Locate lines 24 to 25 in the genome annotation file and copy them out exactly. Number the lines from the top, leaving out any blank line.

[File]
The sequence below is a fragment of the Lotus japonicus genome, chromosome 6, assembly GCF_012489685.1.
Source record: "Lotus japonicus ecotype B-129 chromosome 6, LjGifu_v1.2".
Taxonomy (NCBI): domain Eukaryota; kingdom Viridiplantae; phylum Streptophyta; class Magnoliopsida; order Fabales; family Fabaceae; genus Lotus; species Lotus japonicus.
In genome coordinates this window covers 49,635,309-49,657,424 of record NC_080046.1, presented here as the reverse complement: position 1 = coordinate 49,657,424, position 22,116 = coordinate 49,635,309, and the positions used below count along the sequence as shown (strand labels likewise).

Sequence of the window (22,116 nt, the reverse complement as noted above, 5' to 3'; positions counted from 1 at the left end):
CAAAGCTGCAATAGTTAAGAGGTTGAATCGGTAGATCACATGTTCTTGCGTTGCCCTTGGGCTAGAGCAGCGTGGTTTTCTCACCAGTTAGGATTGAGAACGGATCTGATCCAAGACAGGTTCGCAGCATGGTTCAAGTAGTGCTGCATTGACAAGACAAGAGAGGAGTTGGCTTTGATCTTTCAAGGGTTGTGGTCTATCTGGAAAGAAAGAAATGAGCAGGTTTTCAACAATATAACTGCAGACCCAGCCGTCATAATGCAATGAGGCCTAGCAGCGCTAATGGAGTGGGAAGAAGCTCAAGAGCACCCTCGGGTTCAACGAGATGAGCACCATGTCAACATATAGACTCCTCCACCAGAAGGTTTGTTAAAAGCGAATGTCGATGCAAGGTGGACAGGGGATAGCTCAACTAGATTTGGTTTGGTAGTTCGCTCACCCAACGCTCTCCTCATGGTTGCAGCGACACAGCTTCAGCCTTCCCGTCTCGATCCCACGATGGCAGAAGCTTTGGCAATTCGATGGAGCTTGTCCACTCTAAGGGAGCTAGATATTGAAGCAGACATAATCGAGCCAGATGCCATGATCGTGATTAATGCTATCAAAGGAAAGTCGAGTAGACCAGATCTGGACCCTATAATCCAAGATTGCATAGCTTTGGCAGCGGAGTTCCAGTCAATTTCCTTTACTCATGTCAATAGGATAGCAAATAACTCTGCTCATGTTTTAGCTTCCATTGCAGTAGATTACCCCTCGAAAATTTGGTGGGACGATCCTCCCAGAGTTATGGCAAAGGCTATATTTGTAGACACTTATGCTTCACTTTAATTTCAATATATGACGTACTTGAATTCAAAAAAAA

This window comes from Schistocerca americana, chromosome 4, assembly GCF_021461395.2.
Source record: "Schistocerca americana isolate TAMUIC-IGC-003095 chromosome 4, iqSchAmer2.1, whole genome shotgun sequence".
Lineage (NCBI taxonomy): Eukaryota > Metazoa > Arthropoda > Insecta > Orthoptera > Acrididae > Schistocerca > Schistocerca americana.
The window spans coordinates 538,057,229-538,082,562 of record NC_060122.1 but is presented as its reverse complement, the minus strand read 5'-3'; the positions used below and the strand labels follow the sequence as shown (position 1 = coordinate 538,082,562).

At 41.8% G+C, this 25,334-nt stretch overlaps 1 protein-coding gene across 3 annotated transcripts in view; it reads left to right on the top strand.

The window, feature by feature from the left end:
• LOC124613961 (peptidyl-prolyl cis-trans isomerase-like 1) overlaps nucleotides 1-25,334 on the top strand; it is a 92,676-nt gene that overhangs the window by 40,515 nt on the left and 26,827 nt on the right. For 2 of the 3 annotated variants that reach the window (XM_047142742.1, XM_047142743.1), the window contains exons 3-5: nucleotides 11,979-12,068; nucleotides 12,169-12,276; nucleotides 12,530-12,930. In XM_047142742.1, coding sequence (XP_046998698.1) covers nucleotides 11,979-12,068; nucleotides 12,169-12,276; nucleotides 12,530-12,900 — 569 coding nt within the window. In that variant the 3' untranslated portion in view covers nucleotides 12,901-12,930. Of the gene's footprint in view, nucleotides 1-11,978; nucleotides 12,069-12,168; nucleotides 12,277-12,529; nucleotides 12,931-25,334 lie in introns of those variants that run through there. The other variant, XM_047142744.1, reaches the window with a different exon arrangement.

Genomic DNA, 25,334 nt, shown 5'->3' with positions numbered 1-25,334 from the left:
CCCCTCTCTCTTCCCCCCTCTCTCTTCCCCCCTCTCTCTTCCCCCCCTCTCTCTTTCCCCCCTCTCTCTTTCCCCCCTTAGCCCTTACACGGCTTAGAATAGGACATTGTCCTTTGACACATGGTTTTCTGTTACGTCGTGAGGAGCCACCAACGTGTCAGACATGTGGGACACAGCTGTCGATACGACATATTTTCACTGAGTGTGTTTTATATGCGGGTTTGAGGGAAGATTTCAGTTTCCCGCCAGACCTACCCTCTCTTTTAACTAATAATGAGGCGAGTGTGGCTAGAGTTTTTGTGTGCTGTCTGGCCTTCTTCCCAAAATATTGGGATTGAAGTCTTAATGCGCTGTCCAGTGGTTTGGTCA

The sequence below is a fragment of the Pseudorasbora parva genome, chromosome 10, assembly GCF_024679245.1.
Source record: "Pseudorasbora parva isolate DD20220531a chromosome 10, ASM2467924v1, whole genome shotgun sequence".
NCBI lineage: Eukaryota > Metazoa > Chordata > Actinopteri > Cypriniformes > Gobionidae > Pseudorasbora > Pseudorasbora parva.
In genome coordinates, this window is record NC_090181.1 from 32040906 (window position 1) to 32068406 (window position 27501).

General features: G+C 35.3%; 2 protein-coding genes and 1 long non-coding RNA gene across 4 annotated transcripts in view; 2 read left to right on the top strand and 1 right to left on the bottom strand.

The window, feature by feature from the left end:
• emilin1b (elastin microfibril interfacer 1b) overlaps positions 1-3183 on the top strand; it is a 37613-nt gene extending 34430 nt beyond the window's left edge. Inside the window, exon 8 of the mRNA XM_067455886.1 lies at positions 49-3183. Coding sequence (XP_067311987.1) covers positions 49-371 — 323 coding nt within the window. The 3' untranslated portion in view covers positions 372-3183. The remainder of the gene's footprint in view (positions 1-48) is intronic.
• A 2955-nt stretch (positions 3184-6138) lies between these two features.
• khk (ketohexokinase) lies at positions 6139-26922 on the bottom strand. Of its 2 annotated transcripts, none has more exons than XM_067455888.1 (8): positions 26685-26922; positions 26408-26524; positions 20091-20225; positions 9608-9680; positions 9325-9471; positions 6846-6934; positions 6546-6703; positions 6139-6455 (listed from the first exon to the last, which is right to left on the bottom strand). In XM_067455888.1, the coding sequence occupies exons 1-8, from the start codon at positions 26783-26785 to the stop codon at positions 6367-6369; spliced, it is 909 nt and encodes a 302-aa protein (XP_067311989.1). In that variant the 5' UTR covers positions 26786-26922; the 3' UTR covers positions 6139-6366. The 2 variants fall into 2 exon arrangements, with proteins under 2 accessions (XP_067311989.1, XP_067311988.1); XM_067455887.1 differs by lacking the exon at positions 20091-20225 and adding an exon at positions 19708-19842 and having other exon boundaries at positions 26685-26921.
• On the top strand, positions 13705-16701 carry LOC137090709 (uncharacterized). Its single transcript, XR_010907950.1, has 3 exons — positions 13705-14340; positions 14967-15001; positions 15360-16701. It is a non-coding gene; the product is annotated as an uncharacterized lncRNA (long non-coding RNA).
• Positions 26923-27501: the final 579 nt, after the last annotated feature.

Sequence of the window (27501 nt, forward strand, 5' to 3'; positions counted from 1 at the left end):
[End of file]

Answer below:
• khk (ketohexokinase) lies at positions 6139-26922 on the bottom strand. Of its 2 annotated transcripts, none has more exons than XM_067455888.1 (8): positions 26685-26922; positions 26408-26524; positions 20091-20225; positions 9608-9680; positions 9325-9471; positions 6846-6934; positions 6546-6703; positions 6139-6455 (listed from the first exon to the last, which is right to left on the bottom strand). In XM_067455888.1, the coding sequence occupies exons 1-8, from the start codon at positions 26783-26785 to the stop codon at positions 6367-6369; spliced, it is 909 nt and encodes a 302-aa protein (XP_067311989.1). In that variant the 5' UTR covers positions 26786-26922; the 3' UTR covers positions 6139-6366. The 2 variants fall into 2 exon arrangements, with proteins under 2 accessions (XP_067311989.1, XP_067311988.1); XM_067455887.1 differs by lacking the exon at positions 20091-20225 and adding an exon at positions 19708-19842 and having other exon boundaries at positions 26685-26921.
• On the top strand, positions 13705-16701 carry LOC137090709 (uncharacterized). Its single transcript, XR_010907950.1, has 3 exons — positions 13705-14340; positions 14967-15001; positions 15360-16701. It is a non-coding gene; the product is annotated as an uncharacterized lncRNA (long non-coding RNA).